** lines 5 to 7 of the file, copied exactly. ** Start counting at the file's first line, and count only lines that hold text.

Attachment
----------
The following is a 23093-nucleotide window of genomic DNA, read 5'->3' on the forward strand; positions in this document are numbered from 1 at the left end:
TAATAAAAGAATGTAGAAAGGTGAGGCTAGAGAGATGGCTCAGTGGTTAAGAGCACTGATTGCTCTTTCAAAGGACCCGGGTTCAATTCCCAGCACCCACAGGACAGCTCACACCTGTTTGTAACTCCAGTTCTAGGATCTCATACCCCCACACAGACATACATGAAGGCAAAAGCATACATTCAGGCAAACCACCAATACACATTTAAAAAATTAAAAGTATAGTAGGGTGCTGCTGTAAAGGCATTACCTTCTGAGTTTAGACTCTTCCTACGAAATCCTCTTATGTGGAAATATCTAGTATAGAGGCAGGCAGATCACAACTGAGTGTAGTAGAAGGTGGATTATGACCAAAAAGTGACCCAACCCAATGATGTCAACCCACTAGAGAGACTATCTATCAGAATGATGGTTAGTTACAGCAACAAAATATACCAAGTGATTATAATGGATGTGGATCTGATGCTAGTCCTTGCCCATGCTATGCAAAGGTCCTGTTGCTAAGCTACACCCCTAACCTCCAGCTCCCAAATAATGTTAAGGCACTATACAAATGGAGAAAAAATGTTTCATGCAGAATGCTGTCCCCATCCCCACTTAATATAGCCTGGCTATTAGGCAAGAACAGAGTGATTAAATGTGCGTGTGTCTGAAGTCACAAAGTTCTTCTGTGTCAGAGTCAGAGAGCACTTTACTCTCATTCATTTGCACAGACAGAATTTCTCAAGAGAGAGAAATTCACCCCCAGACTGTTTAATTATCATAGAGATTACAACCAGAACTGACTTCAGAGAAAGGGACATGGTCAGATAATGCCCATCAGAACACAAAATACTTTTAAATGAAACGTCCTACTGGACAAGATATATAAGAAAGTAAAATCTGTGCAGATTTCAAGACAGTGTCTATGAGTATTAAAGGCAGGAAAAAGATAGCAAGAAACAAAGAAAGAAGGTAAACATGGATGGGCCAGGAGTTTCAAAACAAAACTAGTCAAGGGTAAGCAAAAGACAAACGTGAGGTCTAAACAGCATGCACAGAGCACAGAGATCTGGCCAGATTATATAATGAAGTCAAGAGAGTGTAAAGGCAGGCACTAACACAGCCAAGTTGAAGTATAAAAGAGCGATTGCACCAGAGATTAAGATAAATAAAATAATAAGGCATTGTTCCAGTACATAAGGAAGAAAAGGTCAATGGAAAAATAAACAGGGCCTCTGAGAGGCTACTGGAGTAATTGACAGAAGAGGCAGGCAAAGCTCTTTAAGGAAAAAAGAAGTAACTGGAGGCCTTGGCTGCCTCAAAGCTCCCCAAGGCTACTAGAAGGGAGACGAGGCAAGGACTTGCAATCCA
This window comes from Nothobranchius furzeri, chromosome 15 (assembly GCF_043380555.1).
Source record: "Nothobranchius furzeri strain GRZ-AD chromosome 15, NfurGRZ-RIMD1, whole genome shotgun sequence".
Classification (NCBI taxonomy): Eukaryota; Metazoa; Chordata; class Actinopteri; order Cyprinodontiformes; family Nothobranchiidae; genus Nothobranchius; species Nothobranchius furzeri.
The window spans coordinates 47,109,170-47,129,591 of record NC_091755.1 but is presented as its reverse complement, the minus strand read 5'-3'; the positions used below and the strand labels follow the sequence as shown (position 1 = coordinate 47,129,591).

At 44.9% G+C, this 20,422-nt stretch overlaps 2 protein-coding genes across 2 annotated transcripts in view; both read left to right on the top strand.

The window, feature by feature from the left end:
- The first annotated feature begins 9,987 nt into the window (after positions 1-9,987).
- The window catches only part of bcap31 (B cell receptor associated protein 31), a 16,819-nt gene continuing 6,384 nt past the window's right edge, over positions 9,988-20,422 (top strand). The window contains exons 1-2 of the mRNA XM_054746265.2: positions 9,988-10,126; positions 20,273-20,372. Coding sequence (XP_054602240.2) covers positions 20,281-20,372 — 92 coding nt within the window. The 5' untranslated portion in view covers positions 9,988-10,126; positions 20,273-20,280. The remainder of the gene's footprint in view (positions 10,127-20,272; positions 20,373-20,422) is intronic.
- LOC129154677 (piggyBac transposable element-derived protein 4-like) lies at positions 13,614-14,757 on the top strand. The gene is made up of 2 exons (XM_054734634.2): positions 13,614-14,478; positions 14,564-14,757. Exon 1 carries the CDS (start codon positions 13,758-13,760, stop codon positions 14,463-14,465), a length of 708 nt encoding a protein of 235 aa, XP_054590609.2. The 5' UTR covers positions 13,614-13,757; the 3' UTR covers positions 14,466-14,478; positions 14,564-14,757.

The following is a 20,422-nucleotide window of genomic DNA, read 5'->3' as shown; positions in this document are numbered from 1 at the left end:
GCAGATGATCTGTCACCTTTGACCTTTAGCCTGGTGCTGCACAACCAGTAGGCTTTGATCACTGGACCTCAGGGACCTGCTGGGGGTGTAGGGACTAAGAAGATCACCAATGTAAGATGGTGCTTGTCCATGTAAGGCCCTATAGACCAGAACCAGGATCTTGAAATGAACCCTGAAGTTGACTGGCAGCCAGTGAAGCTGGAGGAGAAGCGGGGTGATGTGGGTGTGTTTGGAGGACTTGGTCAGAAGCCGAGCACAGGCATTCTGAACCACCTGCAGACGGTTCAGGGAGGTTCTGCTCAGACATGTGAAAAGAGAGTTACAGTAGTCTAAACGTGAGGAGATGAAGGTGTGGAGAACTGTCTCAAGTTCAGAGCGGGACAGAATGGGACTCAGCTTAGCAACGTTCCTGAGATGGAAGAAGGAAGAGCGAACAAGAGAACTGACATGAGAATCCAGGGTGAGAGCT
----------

Classification (NCBI taxonomy): Eukaryota; Metazoa; Chordata; class Actinopteri; order Cyprinodontiformes; family Nothobranchiidae; genus Nothobranchius; species Nothobranchius furzeri.
The window spans coordinates 47,109,170-47,129,591 of record NC_091755.1 but is presented as its reverse complement, the minus strand read 5'-3'; the positions used below and the strand labels follow the sequence as shown (position 1 = coordinate 47,129,591).

At 44.9% G+C, this 20,422-nt stretch overlaps 2 protein-coding genes across 2 annotated transcripts in view; both read left to right on the top strand.